There are quite a few clothing stores in downtown San Francisco. Some are common and approachable, like Uniqlo and Macy’s, while others like Nieman Marcus and Wilkes Bashford are only for the true ballers among us. Of course, it should come as no surprise that my favorite store is neither of these things - it is small, unassuming, and focused on doing just one thing but doing it well. It’s something surprisingly unique to the Bay Area, too - the Alden Shop of San Francisco.
I know what you’re thinking: “I thought Alden was a Massachusetts brand! It says ‘New England’ right there in the photo!” Well, you’re not wrong, but it’s a bit more complicated than that. Alden shoes are indeed made in New England, and they’re sold at high-end retailers all over the world. What makes the San Francisco shop unique is that it is one of only two stores that is directly affiliated with the factory (the other one is in Washington, D.C.). For that reason, it is the biggest - and best - collection of Alden shoes anywhere.
The “In-Between Wardrobe” is a series of articles aimed at helping men find items that will play a versatile role in their closet. It is written with the idea that most men don’t wear extremely formal or casual clothing on a regular basis; they usually need items that are somewhere in the middle. See all articles in the series here.
Shoes are a critical element of in-between dressing, and are one area that is constantly being messed up by men that don’t know any better. The core idea behind finding an in-between shoe is balancing casual and formal features to achieve something that can be worn with a large variety of clothes.
First, it is important to understand what makes a shoe a “good” shoe and how to look for high-quality materials and construction in footwear. If you’re not familiar with these concepts, read my previous post on that topic. Once you’re on board with that, join in below.
After recently writing an article on my favorite spring items, I decided to delve in to a few specific pieces that are worthy of their own conversation. One of these items is the loafer, which can be an attractive and versatile addition to any shoe wardrobe. I generally wear loafers as a replacement for sneakers, when I have a casual outfit that I want to polish up a bit. Loafers can certainly be worn with more formal clothes, but I like them best with heavily worn chinos or denim and button-down collar shirts.
My preferred loafer is of American or English descent; I enjoy the comfortable and casual sensibility that they evoke, and I am not particularly fond of the more aggressively styled Italian loafers I see out there. Although there are many derivations of loafers on the market these days, I will focus on tassel and penny varieties (both of which have a rich history in the US). I feel that the penny loafer is easier to wear (and therefore a better first purchase), but tassels are certainly having a moment right now and have more than earned their reputation as a “classic” over the years. The list below highlights the best manufacturers and models for those looking to add to their footwear selection this Spring.
It’s been difficult for me to start thinking about fall because San Francisco is just now leaving its second winter (“Fogust”) and things are finally getting warm here. Nonetheless, most of us are entering a period of sartorial transition by slowly trading in linens and loafers for tweed and suede. To me, Autumn is about casual comfort. Items that are approachable, comfortable, and reflect the changing temperature end up getting the most use from me.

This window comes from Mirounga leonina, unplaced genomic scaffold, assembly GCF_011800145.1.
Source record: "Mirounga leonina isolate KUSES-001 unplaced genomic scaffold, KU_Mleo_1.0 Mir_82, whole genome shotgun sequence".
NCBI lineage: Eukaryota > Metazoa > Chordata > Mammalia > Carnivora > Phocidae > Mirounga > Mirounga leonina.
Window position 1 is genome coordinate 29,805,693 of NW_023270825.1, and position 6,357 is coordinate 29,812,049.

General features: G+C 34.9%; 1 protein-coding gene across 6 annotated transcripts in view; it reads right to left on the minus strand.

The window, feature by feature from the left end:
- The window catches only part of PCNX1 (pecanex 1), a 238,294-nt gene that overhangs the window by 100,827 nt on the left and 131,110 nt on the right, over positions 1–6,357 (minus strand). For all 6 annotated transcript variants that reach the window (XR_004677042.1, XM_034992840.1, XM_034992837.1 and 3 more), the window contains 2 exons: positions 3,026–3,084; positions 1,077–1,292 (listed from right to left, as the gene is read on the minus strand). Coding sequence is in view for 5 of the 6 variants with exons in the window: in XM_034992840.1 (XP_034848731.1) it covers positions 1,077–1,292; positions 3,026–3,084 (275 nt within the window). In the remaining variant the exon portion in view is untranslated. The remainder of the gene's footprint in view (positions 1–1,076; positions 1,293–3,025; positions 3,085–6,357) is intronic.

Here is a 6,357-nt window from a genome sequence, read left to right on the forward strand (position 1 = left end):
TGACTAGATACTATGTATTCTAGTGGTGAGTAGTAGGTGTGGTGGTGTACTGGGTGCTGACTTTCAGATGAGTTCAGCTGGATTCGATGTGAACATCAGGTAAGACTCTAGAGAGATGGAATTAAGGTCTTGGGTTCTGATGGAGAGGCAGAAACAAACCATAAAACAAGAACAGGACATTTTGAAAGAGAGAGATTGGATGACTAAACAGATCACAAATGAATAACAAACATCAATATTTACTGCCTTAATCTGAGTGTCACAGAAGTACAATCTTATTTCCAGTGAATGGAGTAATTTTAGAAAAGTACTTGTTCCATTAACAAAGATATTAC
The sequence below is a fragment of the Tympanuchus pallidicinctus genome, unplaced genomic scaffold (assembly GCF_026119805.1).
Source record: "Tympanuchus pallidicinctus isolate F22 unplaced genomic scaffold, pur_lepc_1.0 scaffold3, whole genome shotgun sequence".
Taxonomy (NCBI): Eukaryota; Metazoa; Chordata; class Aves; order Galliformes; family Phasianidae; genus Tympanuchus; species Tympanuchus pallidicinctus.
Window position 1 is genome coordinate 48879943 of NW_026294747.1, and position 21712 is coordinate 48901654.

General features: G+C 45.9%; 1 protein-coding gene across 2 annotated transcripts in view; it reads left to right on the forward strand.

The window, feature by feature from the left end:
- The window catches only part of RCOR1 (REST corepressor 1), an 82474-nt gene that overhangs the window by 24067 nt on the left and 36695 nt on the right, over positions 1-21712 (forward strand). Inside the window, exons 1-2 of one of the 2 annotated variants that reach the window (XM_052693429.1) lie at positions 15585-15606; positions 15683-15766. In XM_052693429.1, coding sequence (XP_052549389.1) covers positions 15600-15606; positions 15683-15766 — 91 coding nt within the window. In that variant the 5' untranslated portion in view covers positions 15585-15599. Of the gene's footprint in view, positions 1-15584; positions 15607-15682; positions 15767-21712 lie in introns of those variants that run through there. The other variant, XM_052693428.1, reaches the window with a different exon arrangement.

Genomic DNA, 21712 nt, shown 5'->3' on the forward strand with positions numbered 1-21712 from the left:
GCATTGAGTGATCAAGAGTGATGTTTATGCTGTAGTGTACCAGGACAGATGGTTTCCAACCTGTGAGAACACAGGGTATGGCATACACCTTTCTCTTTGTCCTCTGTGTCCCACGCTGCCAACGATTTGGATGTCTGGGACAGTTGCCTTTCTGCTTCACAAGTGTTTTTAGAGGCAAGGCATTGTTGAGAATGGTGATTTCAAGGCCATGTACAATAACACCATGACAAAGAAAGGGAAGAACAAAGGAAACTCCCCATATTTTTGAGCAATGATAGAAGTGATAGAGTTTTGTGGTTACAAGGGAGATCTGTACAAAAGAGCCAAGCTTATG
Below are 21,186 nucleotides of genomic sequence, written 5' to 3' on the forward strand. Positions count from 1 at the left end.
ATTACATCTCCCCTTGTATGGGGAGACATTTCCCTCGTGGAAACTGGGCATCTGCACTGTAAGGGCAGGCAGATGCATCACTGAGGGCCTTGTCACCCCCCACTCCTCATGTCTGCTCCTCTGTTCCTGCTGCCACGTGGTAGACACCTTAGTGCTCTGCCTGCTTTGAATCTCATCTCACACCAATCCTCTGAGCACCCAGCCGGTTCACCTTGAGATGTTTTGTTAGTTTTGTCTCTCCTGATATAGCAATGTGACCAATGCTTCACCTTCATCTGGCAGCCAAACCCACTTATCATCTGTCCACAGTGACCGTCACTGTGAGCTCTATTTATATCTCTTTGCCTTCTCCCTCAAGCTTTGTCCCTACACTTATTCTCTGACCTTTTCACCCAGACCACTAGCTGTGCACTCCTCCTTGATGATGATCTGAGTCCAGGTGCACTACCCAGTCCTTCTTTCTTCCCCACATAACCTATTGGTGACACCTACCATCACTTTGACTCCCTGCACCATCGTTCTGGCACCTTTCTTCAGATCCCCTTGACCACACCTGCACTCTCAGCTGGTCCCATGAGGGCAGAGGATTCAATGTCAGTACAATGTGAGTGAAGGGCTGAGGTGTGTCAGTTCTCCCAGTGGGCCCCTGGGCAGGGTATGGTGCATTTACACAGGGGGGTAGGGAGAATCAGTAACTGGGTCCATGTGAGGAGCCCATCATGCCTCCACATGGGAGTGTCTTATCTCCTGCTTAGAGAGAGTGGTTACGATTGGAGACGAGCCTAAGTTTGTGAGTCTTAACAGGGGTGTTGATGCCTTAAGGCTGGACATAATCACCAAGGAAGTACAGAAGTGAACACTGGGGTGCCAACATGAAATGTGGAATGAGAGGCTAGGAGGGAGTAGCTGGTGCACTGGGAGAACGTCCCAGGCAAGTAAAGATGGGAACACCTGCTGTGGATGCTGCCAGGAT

I will refrain from saying that this is a list of “essentials”; what you might need depends very much on how you like to dress, where you live, and the formality of your lifestyle. That being said, here are some of my favorite items for the coming months.
Previously: Part I, Part II. This is the third installment for my fellow white collar ballers.
If you’ve spent any time learning about men’s clothing (be it from family, friends, or the internet) you’ve probably heard a disproportional amount of talk about shoes. Shoes are a huge part of what dressing well is about (both in cost and importance), even though they take up a fairly small amount of space on your body. It can’t be stressed enough; shoes are often what separate the men from the boys, and business casual workplaces are notorious for bad shoe choices. A little bit of knowledge here will go a long way. Shoes are also the foundation of your outfit in stylistic and structural terms; if you buy well and take care of your purchases they will in turn keep you comfortable and stylish for decades.
1. Save up some money.
This one has the potential to get expensive. Accept the fact that high-quality shoes will be expensive if bought new, and can even be pricey when bought secondhand. Thrifting can be a good option here as well.
2. Learn the differences between “real shoes” and bad shoes.
High-quality shoes are expensive for many reasons, but the biggest two are material quality and construction. These qualities are much more important with shoes than they are in a shirt or pair of pants because shoes need to stand up to a tremendous amount of wear. Read Kiyoshi’s post and Put This On’s article to get a sense for what I’m talking about. If you buy a high-quality welted shoe that fits well and is well taken care of it will last for decades. Trust me.
Need some help finding out which brands can be trusted for high quality shoes and which can’t? I’ve included a short list at the bottom of this post, but my rule of thumb (toe?) is this: don’t buy shoes from any manufacturer that can’t tell you what last their shoes are made on. Any respectable shoe maker will have products on a range of last choices and will be able to tell you about them.
3. Understand the different styles and their applications.
Ready for some shoe terminology? This should be enough to get you started.